Care must be taken to differentiate between mere unreasonable opinions and mental derangements. Testamentary capacity does not depend upon the testatrix' ability to reason logically or upon her freedom from prejudice. A belief may be illogical or preposterous, but it is not, therefore, evidence of insanity ( Estate of Scott, 128 Cal. 57, 67 [ 60 P. 527]).
The record in the instant case clearly and convincingly shows that this belief as to the lack of cordiality in the relations of herself and her eastern relatives was not a delusion in the usual and legal acceptation of the term. The existence of cordial relations depends upon the attitude of both parties. It may well have been that the sister, Mrs. Fink, entertained none but the most kindly feelings toward her sister. This is not incompatible with the fact that the testatrix may not have reciprocated those feelings. And if she did not, she was justified in her belief that cordial relations did not exist between herself and her sister. Mrs. Fink testified that there was no "serious" difficulty between herself and her sister. She did testify, however, that the testatrix had wanted the daughter of the witness, who had been raised in testatrix' home in Des Moines, to come and live with the testatrix in California, but that she (the witness) had refused to let her daughter do so because she did not want her daughter to be away from her and it was difficult for her to leave Des Moines. She also testified that she and the testatrix did have some disagreement about the care her mother was receiving. The record also shows that this belief of the testatrix that her sister did not care about her was entertained by the testatrix some six years prior to the making of her will. It was not, therefore, the sudden, inexplicable antipathy of an enfeebled intellect. Evidence introduced by contestants was to the effect that at the time of the existence of the belief the testatrix was a person of strong and vigorous mentality. The fact that Mrs. Fink was justified in not wanting her daughter to come to California has no bearing upon the question of whether or not from that fact the testatrix was justified in believing that her sister cared nothing about her. It often happens that a person thwarted in his desires imputes wrong motives to the one responsible. The fact that the relatives of the testatrix in their own minds held nothing but the most friendly feelings toward the testatrix will not suffice to warrant the conclusion that because the testatrix believed, mistakenly, perhaps, that the relatives were in fact unfriendly, she was the victim of an insane delusion ( Estate of Calef, 139 Cal. 673, 675 [ 73 P. 539]). If all mistaken beliefs were to be catalogued as delusions, few indeed would escape the stigma of insanity.
Nor does the fact that testatrix left only $250 to her crippled brother in the east, toward whom she never manifested any but the most affectionate regard, tend to show that the will was an unnatural will and the testatrix of unsound mind. The evidence shows that she believed that she had adequately provided for her brother, aside from her will, by selling him the property on which he was living in Des Moines, which she valued at $12,000, for $3,100. In other words, having made other provisions for him, she did not deem it necessary to leave him a large amount in her will. The property of the testatrix was hers to dispose of as she willed, and the fact that she did not deal as generously with her relatives as they hoped and expected is not proof of insanity.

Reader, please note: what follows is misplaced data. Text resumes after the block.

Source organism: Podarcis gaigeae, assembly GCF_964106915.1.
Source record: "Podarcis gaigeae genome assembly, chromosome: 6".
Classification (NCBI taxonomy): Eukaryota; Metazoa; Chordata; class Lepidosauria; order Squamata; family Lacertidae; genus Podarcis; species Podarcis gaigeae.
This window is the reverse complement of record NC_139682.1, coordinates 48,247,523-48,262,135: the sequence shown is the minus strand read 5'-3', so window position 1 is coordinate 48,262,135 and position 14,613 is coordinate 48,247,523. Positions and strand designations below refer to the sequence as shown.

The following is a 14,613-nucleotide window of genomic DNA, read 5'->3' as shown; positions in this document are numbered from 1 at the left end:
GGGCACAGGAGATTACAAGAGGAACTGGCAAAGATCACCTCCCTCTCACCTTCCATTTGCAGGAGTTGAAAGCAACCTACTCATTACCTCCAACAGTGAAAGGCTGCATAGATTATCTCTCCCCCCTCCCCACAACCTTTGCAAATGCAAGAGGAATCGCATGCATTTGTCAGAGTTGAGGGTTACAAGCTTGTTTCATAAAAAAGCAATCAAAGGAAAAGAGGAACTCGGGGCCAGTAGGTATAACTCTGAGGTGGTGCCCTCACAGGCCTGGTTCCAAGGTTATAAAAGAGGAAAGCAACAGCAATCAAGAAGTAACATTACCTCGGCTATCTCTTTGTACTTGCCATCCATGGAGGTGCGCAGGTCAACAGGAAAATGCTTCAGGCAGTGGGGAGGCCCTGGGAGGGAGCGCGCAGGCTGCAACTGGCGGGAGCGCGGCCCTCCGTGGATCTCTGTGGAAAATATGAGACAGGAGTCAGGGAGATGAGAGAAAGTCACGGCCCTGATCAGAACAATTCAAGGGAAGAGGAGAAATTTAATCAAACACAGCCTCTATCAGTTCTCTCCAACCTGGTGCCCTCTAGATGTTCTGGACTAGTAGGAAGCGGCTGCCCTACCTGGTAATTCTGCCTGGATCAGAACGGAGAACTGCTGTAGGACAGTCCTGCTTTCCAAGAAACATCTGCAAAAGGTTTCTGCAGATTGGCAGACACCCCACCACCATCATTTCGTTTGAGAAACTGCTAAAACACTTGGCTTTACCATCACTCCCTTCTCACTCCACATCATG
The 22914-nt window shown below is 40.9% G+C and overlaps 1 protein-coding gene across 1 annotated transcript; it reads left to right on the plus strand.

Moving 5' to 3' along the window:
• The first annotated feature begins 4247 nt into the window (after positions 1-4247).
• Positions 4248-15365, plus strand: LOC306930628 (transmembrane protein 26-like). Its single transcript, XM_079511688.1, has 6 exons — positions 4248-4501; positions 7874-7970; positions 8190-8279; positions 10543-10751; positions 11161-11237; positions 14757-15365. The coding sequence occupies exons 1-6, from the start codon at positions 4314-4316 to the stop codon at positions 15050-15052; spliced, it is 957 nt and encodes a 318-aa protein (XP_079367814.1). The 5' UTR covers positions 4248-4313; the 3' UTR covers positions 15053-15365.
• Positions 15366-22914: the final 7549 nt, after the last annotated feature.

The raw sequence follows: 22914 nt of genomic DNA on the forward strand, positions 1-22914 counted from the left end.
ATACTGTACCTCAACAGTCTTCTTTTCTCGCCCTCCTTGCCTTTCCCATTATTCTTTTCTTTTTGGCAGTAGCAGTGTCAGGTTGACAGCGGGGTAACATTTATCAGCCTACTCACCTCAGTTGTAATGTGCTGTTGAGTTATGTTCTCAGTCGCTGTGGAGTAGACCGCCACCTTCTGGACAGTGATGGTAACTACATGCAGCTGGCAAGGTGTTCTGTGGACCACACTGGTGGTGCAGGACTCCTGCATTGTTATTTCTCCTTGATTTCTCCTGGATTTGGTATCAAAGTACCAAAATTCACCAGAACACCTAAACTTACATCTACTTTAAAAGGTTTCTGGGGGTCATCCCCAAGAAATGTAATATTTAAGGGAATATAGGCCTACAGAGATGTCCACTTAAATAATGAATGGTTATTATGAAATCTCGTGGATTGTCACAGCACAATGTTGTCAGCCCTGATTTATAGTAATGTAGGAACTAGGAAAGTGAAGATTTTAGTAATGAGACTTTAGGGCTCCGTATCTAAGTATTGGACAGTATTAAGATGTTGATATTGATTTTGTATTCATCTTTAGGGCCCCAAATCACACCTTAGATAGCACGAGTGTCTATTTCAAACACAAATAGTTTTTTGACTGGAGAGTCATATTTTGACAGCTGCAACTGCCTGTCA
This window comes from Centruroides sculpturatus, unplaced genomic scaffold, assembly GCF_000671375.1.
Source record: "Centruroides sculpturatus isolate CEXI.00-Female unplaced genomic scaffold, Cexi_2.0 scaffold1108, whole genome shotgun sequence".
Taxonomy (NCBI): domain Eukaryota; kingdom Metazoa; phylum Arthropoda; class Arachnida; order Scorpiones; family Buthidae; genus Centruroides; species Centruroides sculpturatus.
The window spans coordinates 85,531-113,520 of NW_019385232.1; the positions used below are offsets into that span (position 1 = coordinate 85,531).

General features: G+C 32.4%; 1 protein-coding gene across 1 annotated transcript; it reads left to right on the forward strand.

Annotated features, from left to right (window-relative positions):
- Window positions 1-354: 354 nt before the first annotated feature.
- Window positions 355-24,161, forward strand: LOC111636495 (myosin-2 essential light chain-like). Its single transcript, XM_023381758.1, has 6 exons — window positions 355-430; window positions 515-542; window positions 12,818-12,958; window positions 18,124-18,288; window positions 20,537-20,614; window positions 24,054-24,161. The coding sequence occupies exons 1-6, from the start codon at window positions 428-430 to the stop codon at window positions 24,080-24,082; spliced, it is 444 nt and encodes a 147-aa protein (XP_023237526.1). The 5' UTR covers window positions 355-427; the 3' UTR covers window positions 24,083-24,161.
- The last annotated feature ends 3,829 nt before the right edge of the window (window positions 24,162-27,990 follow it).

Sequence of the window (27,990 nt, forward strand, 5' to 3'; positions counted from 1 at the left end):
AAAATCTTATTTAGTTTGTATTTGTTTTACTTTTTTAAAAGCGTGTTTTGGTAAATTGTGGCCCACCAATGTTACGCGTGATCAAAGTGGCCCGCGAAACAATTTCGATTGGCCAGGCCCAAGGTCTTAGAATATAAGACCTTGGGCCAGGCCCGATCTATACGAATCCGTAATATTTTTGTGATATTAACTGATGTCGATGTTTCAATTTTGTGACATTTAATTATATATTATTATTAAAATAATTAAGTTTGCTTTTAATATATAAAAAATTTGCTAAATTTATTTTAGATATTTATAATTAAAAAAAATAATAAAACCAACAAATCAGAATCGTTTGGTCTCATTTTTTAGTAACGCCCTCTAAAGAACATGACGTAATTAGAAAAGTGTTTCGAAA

It will not be necessary to discuss in detail the question of the insufficiency of the evidence to support the finding of undue influence, for the reason that a careful and painstaking search of the record fails to reveal an iota of evidence as to any undue influence in the execution of the will. There is an utter lack of any proof of pressure brought to bear upon the testatrix which overpowered her mind and overcame her volition at the very time the will was made. ( In re Rick's Estate, 160 Cal. 450 [ 117 P. 532].)
The court did not err in admitting the testimony of the witness for the contestants, William B. Brown, as to the conversation between himself and the testatrix relative to a proposed loan of $18,000 and her appearance at that time. Mr. Brown at the time he saw and talked with the decedent was a lawyer, but there is no testimony that he was retained by the testatrix then or at any other time in that capacity. It is true that he gave her advice, but it was in the nature of business rather than legal advice. Neither did the court err in permitting Brown, as an intimate acquaintance, to qualify as a witness concerning the sanity of the testatrix. Whether or not a witness may testify as an intimate acquaintance is a question of fact for the trial court to determine. That court is vested with a wide discretion, and its determination is not subject to review unless the court has abused its discretion. Such an abuse is not here shown.
The court did err, however, in permitting the witness to give his opinion as to the ability of the testatrix to clearly comprehend the transaction of important business such as the execution of her last will and testament. The effect of the question was to ask the opinion of the nonexpert witness as to the capacity of the testatrix to make a will. The capacity of the testatrix to make a will is a mixed question of law and fact, to be decided by the jury under instructions of the court, and the opinion of the witness upon this question should have been excluded. ( Estate of Taylor, 92 Cal. 564 [28 P. 603]; Estate of Russell, 189 Cal. 759, 772 [ 210 P. 249].)
We find no error in the ruling of the trial court permitting in evidence the testimony of Doctor Charles Allen, who replied, in response to a long hypothetical question framed to meet the views of the contestants, "I don't think she was of sound mind. As to the degree of her irrationality at that particular moment, I don't know; neither would I be prepared to say that she was insane at the moment of signing that will."
The record failing to disclose any substantial evidence that at the time of the execution of the will the testatrix was of unsound mind, or that she was actuated by undue influence, the judgment must be reversed. It is so ordered.
Seawell, J., Shenk, J., Richards, J., Lawlor, J., Waste, J., and Meyers, C.J., concurred.